Effect of niceness on tipping - This American Life on NPR
- greygarious Aug 9, 2014 10:44 AM
A sociological experiment indicating that a server's manner has little or no influence on tipping.
I thought it interesting that the servers had the belief that the diner tips according to habit more than anything else. Goes along with other research that has shown tipping and service levels tend not to correlate. So in effect it's really about how people are conditioned, peer group pressure etc rather than the actual service.
It ties back to another thread that debated whether it was right to reduce a tips for poor service when the restaurant comped some dishes as compensation. The consensus seemed to be not to significantly reduce the tip percentage because the restaurant had already reduced the vale of the tip by comping some dishes so a lower overall bill to tip on.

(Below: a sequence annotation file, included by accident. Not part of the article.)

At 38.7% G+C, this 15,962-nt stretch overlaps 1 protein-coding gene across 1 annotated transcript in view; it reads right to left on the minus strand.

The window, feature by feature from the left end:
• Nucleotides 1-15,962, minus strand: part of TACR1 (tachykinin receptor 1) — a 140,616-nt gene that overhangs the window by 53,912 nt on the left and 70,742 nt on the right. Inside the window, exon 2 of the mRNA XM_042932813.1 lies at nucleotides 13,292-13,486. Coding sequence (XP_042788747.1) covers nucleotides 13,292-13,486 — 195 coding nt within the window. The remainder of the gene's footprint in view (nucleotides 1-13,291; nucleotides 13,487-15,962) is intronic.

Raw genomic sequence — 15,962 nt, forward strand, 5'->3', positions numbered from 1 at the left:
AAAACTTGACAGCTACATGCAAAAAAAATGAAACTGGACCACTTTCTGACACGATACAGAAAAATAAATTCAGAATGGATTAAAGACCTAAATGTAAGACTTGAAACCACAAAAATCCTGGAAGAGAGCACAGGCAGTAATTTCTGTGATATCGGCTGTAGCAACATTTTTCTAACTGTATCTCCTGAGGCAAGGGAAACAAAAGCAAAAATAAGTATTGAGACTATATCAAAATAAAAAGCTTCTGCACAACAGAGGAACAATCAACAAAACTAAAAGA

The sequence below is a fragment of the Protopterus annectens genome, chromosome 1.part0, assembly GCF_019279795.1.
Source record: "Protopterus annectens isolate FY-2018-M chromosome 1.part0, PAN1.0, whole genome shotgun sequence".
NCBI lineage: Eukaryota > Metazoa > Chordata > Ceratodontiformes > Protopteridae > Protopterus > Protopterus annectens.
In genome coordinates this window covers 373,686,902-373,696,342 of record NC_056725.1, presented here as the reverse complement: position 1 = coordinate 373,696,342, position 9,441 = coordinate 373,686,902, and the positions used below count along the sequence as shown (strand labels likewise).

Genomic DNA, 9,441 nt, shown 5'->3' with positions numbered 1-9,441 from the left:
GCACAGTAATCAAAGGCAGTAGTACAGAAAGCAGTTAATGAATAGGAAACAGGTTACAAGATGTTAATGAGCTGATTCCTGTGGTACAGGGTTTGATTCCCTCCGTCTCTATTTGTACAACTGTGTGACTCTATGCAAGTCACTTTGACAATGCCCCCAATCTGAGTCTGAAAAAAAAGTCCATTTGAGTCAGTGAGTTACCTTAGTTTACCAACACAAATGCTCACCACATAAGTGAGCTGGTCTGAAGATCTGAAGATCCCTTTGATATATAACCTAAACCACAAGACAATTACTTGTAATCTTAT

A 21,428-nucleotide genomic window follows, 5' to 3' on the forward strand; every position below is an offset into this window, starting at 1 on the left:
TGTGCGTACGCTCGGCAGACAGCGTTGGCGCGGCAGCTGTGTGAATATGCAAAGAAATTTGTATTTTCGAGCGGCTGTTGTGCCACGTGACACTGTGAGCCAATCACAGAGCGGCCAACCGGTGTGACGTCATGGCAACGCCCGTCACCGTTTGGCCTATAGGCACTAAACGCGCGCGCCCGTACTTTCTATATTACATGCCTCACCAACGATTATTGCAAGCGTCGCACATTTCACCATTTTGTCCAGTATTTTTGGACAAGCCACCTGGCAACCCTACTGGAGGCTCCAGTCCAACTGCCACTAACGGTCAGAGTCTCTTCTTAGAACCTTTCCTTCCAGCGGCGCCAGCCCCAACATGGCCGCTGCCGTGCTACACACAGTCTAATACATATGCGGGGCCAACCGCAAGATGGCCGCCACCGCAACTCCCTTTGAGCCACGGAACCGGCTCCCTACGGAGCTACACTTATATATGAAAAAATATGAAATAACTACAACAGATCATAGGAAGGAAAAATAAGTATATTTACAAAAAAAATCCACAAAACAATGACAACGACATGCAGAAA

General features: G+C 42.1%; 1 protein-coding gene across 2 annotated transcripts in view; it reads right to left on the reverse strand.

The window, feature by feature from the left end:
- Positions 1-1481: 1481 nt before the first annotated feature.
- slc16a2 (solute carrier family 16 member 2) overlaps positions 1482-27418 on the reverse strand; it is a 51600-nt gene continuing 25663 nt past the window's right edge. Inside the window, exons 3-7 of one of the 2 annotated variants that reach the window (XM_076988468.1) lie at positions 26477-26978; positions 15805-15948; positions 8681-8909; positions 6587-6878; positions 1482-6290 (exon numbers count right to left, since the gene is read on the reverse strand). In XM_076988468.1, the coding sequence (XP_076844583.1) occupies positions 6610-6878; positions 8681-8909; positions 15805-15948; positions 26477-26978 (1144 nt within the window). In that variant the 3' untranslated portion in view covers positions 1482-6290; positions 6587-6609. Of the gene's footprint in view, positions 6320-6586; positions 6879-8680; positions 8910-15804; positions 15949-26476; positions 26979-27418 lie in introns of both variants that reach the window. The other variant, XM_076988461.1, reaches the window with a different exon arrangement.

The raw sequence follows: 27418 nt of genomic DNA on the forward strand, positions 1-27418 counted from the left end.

I thought that was interesting as it contradicts the mantra about tipping based on service, more for good less for bad. It struck me that despite getting bad service people just couldn't bring themselves to lower the tip - they are habituated to a certain tip level. And many posters used all sorts of logic to justify their "need" to tip according to their habits.
I find it a fascinating subject, especially the amount of traffic it generates about something that is so common and apparently simply understood by all diners. It's really interesting to read all the post-hoc logical justification for something that is just a habit.